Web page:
To hold the wafer firmly to the chuck a multiplicity of clamps are provided. From 3 to about 72 clamps can be used on a six-inch wafer. For smaller wafers, fewer can be used, and for larger wafers, more can be used. Eight are shown here for simplicity. Each clamp comprises a thin hook 324 of sheet metal connected to a spring 326 arranged around the outside of the wafer. There is a spreading ring 328 provided with a slot 330 through which each hook 324 passes. The slot 330 is optional as the hooks sit on the lifting ring 332 without the slots. There is a lifting ring 332 below the spreading ring 328. The spreading ring is provided with two or more pneumatic actuators 334 (three are shown here) and bellows vacuum seal 336. The lifting ring 332 is likewise provided with two or more pneumatic actuators 338 (three are shown here) and bellows vacuum seal 340.
Each hook 324 has an upper holding lip 342, lower spreading lip 344 and lifting slot 346. In a motion with the hooks going from the upper and spread position to a down and clamped position, the spring 326 forces the hook 324 to pivot around the lifting ring 332 at the lifting slot 340 and push against the edge of the wafer 300, thus, centering the wafer amongst the hooks. In a motion with the hooks going from the down and clamped position to an upper and spread position, the lifting ring 332 is lifted toward the wafer, the hook 324 is forced upward releasing the pressure on the top of the wafer at the holding lip 342. As the spreading ring 328 is lowered to pressure the hook 324 at the spreading lip 344, the hook 324 pivots outward around the lifting slot 346. The holding lip 342 then swings clear of the wafer 300 and the lifting pins 304 can be used to lift the wafer to the handling arm. A capacitance sensor 348 and/or an optical sensor 350 and/or a backside pressure sensor (not shown) can be used to sense the presence of the wafer 300. This information is sent to the system computer 24. The main body of the chuck 352 can be removed to service the sensors 348 or 350 by removing the bolts 354 while leaving the clamping mechanism in place. For either embodiment of the wafer holding chuck, the chuck may be heated with cartridge heaters and cooled with a fluid such as water. Alternately, the fluid may be heated and cooled externally. The temperature of the chuck can be monitored with sensors and the temperature can be regulated with the aid of a control computer which may be combined with the processing computer 24.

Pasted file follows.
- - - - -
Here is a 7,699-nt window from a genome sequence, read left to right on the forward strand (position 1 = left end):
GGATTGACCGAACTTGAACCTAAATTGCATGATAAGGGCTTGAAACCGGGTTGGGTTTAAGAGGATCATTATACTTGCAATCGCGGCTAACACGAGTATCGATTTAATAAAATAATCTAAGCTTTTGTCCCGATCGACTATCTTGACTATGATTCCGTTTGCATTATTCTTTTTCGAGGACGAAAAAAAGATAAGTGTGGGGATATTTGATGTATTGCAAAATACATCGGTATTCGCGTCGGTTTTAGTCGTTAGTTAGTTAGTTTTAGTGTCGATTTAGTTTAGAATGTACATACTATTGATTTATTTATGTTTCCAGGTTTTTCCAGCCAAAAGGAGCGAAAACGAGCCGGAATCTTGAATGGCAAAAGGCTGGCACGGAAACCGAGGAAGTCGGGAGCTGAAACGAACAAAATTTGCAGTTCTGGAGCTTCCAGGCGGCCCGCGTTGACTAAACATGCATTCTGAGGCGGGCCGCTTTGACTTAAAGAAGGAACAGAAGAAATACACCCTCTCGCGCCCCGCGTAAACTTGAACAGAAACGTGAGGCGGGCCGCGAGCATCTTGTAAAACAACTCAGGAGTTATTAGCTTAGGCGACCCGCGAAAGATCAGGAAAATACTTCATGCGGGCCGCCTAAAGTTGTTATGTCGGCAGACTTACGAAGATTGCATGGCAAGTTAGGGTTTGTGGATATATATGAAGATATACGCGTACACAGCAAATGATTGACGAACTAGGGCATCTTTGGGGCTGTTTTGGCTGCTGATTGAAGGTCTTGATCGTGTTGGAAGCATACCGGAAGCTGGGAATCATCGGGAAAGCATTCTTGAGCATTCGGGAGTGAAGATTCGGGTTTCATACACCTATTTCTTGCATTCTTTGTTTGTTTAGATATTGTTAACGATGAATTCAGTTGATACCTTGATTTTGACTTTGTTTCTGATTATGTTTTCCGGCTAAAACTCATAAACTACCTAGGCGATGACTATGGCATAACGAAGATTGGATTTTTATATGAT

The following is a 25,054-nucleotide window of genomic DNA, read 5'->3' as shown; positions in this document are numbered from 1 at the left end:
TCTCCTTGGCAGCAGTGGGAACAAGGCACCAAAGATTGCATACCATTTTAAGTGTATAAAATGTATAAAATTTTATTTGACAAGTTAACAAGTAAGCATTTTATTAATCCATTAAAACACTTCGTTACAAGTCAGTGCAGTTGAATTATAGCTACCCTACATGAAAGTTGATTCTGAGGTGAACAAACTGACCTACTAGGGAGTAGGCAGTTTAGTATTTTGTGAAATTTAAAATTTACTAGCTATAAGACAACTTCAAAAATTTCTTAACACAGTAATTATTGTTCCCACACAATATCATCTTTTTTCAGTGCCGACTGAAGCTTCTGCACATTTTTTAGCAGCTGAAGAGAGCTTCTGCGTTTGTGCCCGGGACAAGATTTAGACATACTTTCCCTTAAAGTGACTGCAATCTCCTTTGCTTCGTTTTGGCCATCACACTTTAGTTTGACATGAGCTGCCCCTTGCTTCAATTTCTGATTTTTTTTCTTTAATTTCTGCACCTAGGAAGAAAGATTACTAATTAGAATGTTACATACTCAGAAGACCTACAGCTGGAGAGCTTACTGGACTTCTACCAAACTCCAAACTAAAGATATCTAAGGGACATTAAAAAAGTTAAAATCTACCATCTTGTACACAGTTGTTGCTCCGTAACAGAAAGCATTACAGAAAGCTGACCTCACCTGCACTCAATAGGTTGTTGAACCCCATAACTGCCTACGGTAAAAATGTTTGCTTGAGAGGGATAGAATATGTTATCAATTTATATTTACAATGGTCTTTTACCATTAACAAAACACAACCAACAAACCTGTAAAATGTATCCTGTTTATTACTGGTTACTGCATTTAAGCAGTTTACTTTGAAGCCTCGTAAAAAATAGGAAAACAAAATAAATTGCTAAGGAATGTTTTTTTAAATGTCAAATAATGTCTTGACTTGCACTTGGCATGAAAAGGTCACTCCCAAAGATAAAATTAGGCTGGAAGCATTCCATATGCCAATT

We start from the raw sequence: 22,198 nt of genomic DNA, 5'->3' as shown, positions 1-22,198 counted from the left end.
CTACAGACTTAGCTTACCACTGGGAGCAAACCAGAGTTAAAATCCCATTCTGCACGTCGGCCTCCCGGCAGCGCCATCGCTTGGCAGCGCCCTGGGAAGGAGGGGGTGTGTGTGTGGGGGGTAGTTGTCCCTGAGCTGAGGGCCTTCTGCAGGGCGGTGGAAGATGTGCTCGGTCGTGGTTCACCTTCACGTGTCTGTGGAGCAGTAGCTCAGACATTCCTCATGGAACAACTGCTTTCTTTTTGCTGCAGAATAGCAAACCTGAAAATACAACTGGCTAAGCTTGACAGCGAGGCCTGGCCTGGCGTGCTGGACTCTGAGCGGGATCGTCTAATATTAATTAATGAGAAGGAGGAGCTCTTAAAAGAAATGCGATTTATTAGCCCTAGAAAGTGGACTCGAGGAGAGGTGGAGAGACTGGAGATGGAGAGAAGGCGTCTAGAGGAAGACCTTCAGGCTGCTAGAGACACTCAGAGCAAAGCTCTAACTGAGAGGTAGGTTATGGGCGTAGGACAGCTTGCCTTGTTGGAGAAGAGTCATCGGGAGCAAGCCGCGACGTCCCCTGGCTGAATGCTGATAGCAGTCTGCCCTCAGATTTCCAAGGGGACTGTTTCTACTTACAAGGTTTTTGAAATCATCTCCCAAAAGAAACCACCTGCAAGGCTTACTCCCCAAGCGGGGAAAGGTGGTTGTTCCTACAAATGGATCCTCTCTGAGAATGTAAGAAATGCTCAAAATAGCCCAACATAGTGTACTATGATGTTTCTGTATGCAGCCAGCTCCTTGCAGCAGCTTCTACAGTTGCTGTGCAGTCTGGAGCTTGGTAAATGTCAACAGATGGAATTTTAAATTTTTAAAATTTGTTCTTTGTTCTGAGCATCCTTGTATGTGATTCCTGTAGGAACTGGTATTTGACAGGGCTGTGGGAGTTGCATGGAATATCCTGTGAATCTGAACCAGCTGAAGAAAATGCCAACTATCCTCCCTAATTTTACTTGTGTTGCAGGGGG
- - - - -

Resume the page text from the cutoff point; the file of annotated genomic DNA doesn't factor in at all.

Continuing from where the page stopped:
In FIG. 19, the task locator system is diagrammed. Here a system of two process chambers, three valves with wafer handlers and two loadlocks are used in this example. Any number of process chambers could be used with corresponding valves and wafer handlers. At the top left of this diagram various task symbols are defined. For example, SND means vent or pump down the sender loadlock. Various task status symbols are defined at the right of the diagram. Status #1 means the element is not ready or waiting to do anything. Status #2 means the element is ready to operate with a wafer present to be operated upon. Status #3 means the element is active. This code is not used in the matrix of the diagram in FIG. 19, but is defined for the sake of completeness. Only the absence of activity is needed for a given task to operate. Status #4 means the element can be in status 1 or 2, but not 3. The fifth status symbol "any" means element can be in any of the other four status conditions. There is a difference between states of the tasks which can be only 1, 2 or 3 and the required state which can be also 1, 2 or the combinations 4 and 5. Most tasks proceed from 1 to 2 to 3 and back to 1, except SND which proceeds from 1 to 2 to 3 and back to 2. A few examples will be given here to help understand the meaning of these status categories.